Union Timeline

Timeline created by 17sieferti1
  • Lowell Mill Women Create First Union of Working Women

    Lowell Mill Women Create First Union of Working Women
    In the 1830s, half a century before the better-known mass movements for workers' rights in the United States, the Lowell mill women organized, went on strike and mobilized in politics when women couldn't even vote—and created the first union of working women in American history.
  • Atlanta's Washerwomen Strike 1881

    Atlanta's Washerwomen Strike 1881
    With slavery less than two decades behind them, thousands of black laundresses went on strike for higher wages, respect for their work and control over how their work was organized. In the summer of 1881, the laundresses took on Atlanta’s business and political establishment and gained so much support that they threatened to call a general strike, which would have shut the city down.
  • Haymarket Riot

    Haymarket Riot
    A labor rally at the Haymarket Square in Chicago, called in support of the eight-hour day, erupts into chaos when an unknown party tosses a bomb at police, who then fire into the crowd. The incident stains labor's image and creates turmoil within the movement.
  • Sherman Anti-Trust Act (1890)

    Sherman Anti-Trust Act (1890)
    The Sherman Antitrust Act of 1890 was the first measure passed by the U.S. Congress to prohibit trusts. The law forbade any "restraint of commerce" across state lines, and courts ruled that union strikes and boycotts were covered by the law. This was ironic since the Sherman Act had been passed by liberal reformers hoping to curb the abuses of business cartels and monopolies, not to crack down on unions.
  • 1892 Homestead Strike

    1892 Homestead Strike
    The 1892 Homestead strike in Pennsylvania and the ensuing bloody battle instigated by the steel plant's management remain a transformational moment in U.S. history, leaving scars that have never fully healed after five generations. The skilled workers at the steel mills in Homestead, seven miles southeast of downtown Pittsburgh, were members of the Amalgamated Association of Iron and Steel Workers who had bargained exceptionally good wages and work rules.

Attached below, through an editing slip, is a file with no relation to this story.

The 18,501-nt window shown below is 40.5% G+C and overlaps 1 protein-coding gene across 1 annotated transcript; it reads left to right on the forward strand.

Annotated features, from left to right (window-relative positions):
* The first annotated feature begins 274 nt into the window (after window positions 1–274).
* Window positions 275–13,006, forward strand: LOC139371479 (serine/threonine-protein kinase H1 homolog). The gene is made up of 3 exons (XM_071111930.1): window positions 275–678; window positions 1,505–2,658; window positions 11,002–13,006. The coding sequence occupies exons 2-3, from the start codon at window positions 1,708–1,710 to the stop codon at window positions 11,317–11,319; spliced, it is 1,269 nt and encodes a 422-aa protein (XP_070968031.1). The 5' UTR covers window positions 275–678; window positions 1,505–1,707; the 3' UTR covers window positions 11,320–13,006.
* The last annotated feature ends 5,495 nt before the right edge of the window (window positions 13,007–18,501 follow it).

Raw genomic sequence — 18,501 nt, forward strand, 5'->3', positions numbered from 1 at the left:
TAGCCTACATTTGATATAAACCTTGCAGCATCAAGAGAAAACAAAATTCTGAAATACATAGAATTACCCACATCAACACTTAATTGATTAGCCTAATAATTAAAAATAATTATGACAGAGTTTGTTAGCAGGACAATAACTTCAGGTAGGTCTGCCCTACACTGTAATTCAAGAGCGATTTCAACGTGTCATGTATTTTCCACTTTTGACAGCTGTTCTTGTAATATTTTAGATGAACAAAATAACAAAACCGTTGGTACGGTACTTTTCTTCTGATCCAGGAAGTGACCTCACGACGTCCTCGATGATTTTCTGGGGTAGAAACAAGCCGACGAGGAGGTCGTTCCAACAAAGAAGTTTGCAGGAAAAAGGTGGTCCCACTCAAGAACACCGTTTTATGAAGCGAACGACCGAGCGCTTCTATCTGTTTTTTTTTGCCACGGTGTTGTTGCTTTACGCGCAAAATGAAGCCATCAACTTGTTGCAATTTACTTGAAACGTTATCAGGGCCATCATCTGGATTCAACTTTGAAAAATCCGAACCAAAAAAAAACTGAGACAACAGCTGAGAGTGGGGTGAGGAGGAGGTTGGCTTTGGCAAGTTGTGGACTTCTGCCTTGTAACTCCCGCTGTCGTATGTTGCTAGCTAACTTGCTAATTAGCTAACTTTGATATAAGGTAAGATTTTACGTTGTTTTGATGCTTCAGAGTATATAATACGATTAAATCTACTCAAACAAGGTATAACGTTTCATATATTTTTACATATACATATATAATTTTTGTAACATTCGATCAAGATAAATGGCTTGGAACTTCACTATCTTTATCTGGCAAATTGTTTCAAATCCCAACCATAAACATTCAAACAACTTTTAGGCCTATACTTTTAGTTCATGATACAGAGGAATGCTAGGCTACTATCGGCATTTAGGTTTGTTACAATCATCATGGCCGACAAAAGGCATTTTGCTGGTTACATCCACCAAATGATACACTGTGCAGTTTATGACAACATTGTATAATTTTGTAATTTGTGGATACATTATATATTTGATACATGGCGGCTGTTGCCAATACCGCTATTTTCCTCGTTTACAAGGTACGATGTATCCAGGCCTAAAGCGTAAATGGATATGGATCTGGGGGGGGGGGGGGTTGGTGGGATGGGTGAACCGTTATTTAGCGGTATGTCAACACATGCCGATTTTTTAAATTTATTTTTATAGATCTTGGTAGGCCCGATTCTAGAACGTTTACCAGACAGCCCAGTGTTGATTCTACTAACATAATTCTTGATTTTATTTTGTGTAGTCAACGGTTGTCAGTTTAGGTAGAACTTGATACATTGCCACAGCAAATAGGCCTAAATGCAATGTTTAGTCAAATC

• McKees Rock Strike 1909

    McKees Rock Strike 1909
    Eugene V. Debs, arguably the foremost union activist in American history, described the 1909 McKees Rock, Pa., strike this way: "The greatest labor fight in all my history in the labor movement." Yet today, few remember this struggle when immigrant workers rose up and changed the course of American unionism.The strike took place at the huge Pressed Steel Car Co. plant in McKees Rock, a few miles down the Ohio River from Pittsburgh.
  • LA Times Bombing

    LA Times Bombing
    A bomb explodes at the headquarters of the stridently anti-union Los Angeles Times, killing twenty people. Eventually two men connected with the Iron Workers Union, which has been implicated in other bombings, will confess to dynamiting the Times.
  • Pro-Labor Wagner Act of 1935

    Pro-Labor Wagner Act of 1935
    The act of 1935 establish the legal right of most workers. It gave employees the right, under Section 7, to form and join unions, and it obligated employers to bargain collectively with unions selected by a majority of the employees in an appropriate bargaining unit. It set up a permanent three-member National Labor Relations Board (NLRB) with the power to hear and resolve labour disputes through quasi-judicial proceedings.
  • Pro-business Taft-Hartley Act passed Congress in 1947

    Pro-business Taft-Hartley Act passed Congress in 1947
    In 1947, Republican lawmakers, reflecting the public perception that unions had grown too powerful, passed the Taft-Hartley Act over the veto of President Truman. The assertion by labor unions that the law was a "slave labor act" was obviously overblown, but the legislation did hit unions right where it hurt. While the New Deal Wagner Act had protected the rights of unions, Taft-Hartley gave new rights to businesses.
  • The Great Postal Strike of 1970

    The Great Postal Strike of 1970
    Maybe Time was stunned. But 200,000 postal workers had a different view. For them, the Great Postal Strike of 1970 was the moment they were "standing 10 feet tall instead of groveling in the dust," as a Manhattan letter carrier put it. They got fed up, joined together, and transformed both the Postal Service and their own lives forever.